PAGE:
Interaction in Google Wave Sends Chat Rooms Out with the Tide

Interaction in Google Wave Sends Chat Rooms Out with the Tide

Linda Jones (University of Arkansas, USA)
DOI: 10.4018/978-1-61350-065-1.ch002
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Abstract

This chapter focuses on Google Wave, a new, emerging world-wide technology by Google that supports both synchronous and asynchronous communication. Research on this technology took place during two sessions of an advanced second language (L2) technology course whereby synchronous conversations in Google Wave were compared to synchronous conversations in Blackboard chat rooms. Students experienced both forms of technology while discussing cross-cultural and pedagogical discussions relevant to L2 learning. Structural comparisons in terms of message length, message turns, numbers of words, and clarification revealed that students were more patient and wrote lengthier, more complex posts when conversing in Google Wave as compared to the chat room. Students’ impressions further confirmed their awareness of writing and reflecting more within Google Wave. These results suggest that Google Wave will support flexible, innovative learning and will provide researchers with multiple opportunities for expanding our understanding of students’ interactions in synchronous environments.
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Introduction

Today’s students are “digital natives”, technologically sophisticated learners who process information differently than many of us did at their age (Prensky, 2001). Instead of being “native” to today’s technology, many of us teachers are either “digital immigrants” or “naturalized digital citizens”, brought into the digital world after experiencing, for the most part, an analog way of life. As this digital world continues to evolve, new technologies emerge and trends we once took for granted, say an interactive chat room, now face creative challenges that we never imagined possible. To support new trends, or to utilize new emergent technologies, we must understand how much such changes can potentially influence our students’ learning as well as our own teaching.

The buzzword today is Web 2.0, an overarching technology paradigm that facilitates interaction between individuals, both socially and educationally. A sub-term in this Web 2.0 world, computer-mediated-communication (CMC), has long focused on the use of communication tools, such as synchronous chat rooms, to support collaboration, interaction, and rich, deep conversation both in and out of the classroom. Given that technology never remains static, it is no surprise that new applications and new trends emerge that literally “blow our minds”! It is, in fact, a new form of CMC that is the focus of this chapter, a new technology that has been projected to “wash away” how we interact, communicate, and collaborate electronically with each other. This new emerging tool is Google Wave, an online communication environment that supports multiple forms of interaction, including synchronous and asynchronous communication.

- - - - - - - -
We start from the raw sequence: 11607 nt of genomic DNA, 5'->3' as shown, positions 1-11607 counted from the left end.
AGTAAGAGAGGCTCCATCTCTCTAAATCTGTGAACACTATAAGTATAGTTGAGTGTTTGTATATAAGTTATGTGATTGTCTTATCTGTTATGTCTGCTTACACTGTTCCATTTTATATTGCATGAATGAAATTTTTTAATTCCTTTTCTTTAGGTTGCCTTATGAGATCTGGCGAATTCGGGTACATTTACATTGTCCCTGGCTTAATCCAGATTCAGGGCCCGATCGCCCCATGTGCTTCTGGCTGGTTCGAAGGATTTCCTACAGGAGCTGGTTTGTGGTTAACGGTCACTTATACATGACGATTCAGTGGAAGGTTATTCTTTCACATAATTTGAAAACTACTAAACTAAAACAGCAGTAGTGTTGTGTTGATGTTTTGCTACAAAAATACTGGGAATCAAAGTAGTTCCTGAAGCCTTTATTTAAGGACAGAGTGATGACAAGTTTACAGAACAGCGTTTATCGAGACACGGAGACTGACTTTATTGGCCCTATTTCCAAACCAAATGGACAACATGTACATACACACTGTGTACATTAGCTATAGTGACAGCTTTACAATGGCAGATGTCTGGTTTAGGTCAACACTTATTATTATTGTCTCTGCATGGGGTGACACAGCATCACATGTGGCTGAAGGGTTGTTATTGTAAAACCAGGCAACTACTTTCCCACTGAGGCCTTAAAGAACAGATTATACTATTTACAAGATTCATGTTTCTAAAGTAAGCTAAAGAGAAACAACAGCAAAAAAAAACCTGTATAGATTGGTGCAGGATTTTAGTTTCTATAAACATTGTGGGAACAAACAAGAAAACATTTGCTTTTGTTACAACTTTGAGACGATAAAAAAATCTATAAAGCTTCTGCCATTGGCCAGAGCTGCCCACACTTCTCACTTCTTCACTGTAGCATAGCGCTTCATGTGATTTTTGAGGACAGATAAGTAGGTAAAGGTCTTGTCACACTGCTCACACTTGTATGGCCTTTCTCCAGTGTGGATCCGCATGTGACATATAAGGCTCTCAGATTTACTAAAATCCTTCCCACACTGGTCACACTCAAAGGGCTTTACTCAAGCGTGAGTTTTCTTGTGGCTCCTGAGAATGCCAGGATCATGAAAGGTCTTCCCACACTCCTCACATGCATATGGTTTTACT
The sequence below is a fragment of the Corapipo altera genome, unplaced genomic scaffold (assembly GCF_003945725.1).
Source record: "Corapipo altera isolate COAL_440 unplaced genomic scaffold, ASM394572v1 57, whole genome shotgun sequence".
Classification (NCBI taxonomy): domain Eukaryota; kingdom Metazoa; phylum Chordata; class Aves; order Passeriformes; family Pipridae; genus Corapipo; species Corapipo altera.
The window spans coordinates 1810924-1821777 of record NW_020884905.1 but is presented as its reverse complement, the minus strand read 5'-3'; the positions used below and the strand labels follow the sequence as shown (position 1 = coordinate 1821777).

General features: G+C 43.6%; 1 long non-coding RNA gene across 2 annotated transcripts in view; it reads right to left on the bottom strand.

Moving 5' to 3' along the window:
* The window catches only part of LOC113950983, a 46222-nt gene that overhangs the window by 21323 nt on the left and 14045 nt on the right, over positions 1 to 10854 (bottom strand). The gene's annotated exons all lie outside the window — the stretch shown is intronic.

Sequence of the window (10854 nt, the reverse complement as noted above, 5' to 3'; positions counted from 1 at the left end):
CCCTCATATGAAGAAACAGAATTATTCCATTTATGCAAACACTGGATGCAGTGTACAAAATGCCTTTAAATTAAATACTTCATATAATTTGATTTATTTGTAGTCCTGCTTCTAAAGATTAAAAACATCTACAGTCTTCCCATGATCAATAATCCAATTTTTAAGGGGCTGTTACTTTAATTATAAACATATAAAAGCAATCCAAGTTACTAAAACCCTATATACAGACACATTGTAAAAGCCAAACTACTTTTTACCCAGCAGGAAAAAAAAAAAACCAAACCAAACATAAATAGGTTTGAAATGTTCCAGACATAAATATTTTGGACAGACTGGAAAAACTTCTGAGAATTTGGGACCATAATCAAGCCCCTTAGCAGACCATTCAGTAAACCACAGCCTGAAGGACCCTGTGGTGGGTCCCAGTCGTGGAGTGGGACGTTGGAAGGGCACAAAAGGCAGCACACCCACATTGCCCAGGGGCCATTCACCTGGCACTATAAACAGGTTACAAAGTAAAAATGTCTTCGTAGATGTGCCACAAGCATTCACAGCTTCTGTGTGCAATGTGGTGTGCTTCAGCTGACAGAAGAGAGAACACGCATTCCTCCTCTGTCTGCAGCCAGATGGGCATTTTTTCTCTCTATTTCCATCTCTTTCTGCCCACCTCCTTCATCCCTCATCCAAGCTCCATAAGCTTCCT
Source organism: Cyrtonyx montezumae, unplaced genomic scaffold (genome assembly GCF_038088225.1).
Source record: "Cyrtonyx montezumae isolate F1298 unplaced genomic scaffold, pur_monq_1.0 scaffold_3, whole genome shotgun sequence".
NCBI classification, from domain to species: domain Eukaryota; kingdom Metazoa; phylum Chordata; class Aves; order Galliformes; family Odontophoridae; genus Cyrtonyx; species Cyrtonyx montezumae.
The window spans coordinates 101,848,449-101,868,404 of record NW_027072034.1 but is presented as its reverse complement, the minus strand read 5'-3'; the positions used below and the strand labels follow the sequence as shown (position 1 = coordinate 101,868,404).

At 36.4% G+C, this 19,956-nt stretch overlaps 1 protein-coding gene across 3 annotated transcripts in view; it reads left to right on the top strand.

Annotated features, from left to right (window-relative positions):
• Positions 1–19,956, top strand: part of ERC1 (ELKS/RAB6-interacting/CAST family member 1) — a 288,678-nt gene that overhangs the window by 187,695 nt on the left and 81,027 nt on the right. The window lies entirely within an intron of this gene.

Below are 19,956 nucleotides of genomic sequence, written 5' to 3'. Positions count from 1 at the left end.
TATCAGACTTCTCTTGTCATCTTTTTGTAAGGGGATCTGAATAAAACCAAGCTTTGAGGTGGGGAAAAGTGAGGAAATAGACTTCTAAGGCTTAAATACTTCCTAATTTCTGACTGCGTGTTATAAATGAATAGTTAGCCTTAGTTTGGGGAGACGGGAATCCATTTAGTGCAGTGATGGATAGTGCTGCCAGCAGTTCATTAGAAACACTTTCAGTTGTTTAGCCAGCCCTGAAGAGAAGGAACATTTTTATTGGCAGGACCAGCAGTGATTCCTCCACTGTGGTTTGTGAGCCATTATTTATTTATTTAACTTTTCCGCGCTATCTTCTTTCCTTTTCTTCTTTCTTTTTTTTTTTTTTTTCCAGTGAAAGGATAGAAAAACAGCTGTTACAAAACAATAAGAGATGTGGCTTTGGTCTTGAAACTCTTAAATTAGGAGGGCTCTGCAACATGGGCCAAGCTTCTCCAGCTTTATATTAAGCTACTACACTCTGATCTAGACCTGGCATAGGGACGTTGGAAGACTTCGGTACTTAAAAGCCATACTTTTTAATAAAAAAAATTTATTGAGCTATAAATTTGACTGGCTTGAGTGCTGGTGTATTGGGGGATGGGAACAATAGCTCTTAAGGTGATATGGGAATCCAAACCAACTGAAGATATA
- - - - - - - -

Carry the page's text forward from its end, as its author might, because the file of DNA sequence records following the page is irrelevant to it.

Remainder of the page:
This chapter demonstrates how Google Wave can support synchronous conversation among students. In a recent advanced-level second language (L2) technology course, this researcher compared synchronous conversations in Google Wave to synchronous conversations in a standard Blackboard chat room. Students enrolled in the course experienced both forms of technology while participating in cross-cultural and pedagogical discussions relevant to L2 learning. A structural comparison in terms of message length, message turns, numbers of words, clarification, and technical issues revealed the extent of students’ expression in both formats. To present these findings, this chapter begins with a review of literature relevant to computer-mediated communication (CMC) and the emerging technology, Google Wave. The chapter next turns to the active research study that examines the extent to which Google Wave and chat rooms are similar and/or different when students synchronously discuss specific topics. The chapter then concludes with a summary of the results, and recommendations for teaching and research using this rich, innovative tool.

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